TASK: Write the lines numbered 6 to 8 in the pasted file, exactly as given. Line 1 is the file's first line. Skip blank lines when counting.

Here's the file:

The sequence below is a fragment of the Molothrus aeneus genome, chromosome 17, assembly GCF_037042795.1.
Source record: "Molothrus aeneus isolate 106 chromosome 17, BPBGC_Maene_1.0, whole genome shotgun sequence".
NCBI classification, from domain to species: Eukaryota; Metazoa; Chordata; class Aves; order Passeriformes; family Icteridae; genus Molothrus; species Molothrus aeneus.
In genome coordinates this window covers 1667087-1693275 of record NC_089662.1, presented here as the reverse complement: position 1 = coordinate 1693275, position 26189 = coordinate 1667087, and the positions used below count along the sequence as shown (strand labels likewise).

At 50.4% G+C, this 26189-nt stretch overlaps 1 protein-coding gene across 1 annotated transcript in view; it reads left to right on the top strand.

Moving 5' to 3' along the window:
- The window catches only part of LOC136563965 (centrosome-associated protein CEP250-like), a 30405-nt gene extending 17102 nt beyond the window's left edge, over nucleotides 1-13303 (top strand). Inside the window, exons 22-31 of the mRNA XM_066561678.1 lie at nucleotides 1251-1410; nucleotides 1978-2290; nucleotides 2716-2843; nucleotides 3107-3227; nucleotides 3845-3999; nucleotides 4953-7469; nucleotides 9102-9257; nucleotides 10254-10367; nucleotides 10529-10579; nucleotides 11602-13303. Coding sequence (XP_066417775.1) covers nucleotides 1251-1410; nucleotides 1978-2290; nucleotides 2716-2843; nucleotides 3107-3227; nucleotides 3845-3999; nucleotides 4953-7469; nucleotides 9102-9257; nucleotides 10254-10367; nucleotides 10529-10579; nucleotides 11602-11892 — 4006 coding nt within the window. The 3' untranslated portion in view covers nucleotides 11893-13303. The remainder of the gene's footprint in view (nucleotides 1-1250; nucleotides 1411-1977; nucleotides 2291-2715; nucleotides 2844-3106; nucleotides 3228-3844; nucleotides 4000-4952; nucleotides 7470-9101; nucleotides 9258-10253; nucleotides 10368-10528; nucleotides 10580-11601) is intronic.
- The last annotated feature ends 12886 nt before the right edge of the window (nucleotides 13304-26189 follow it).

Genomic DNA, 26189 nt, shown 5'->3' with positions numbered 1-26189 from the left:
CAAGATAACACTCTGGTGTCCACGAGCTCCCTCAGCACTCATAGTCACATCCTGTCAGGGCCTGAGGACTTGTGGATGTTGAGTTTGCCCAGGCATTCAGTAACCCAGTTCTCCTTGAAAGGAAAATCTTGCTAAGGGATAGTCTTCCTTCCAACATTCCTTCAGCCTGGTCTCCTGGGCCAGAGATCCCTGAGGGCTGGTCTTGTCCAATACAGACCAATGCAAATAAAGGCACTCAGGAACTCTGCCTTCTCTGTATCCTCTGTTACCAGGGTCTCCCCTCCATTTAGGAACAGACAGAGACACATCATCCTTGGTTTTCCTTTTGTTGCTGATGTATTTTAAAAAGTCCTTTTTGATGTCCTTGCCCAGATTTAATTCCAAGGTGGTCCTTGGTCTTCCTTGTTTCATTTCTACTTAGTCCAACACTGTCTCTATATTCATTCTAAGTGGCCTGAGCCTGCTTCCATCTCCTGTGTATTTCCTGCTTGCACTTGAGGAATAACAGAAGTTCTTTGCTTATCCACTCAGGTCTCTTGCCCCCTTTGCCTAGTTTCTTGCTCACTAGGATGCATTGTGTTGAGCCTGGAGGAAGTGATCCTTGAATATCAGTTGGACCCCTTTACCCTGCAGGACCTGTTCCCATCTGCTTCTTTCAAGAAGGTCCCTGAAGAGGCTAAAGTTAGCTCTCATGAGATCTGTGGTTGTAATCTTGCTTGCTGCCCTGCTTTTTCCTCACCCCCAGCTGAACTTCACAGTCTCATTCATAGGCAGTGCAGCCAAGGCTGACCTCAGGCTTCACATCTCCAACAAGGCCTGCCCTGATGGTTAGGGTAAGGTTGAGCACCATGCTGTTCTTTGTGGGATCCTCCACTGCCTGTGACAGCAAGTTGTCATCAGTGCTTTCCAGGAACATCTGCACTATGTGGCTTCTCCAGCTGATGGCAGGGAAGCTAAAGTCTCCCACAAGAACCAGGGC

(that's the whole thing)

Moving 5' to 3' along the window:
- The window catches only part of LOC136563965 (centrosome-associated protein CEP250-like), a 30405-nt gene extending 17102 nt beyond the window's left edge, over nucleotides 1-13303 (top strand). Inside the window, exons 22-31 of the mRNA XM_066561678.1 lie at nucleotides 1251-1410; nucleotides 1978-2290; nucleotides 2716-2843; nucleotides 3107-3227; nucleotides 3845-3999; nucleotides 4953-7469; nucleotides 9102-9257; nucleotides 10254-10367; nucleotides 10529-10579; nucleotides 11602-13303. Coding sequence (XP_066417775.1) covers nucleotides 1251-1410; nucleotides 1978-2290; nucleotides 2716-2843; nucleotides 3107-3227; nucleotides 3845-3999; nucleotides 4953-7469; nucleotides 9102-9257; nucleotides 10254-10367; nucleotides 10529-10579; nucleotides 11602-11892 — 4006 coding nt within the window. The 3' untranslated portion in view covers nucleotides 11893-13303. The remainder of the gene's footprint in view (nucleotides 1-1250; nucleotides 1411-1977; nucleotides 2291-2715; nucleotides 2844-3106; nucleotides 3228-3844; nucleotides 4000-4952; nucleotides 7470-9101; nucleotides 9258-10253; nucleotides 10368-10528; nucleotides 10580-11601) is intronic.
- The last annotated feature ends 12886 nt before the right edge of the window (nucleotides 13304-26189 follow it).